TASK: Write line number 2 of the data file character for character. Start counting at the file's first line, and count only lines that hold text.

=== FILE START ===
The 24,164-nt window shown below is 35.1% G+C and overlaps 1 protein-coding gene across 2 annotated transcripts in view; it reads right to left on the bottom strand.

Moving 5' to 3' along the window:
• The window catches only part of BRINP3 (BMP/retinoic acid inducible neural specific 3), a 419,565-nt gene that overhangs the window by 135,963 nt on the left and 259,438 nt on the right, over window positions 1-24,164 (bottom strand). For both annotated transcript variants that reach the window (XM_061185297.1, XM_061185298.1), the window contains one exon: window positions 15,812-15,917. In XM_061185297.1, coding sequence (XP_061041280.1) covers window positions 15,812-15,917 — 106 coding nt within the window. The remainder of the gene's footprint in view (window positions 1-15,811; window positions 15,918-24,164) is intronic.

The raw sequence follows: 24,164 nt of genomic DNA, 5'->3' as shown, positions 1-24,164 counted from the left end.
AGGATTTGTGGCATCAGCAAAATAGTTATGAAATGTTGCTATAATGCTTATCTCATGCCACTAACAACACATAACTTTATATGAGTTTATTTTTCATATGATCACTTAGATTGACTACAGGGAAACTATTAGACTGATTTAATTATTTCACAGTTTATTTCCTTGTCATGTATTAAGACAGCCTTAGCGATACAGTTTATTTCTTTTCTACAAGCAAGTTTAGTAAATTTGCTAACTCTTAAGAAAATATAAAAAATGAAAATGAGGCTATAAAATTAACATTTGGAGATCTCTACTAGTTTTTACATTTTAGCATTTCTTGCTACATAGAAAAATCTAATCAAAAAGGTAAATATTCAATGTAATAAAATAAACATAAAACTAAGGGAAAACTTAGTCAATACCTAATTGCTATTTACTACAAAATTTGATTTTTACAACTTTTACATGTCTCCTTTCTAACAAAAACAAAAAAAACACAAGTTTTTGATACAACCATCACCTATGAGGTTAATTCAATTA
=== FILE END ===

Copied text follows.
Moving 5' to 3' along the window: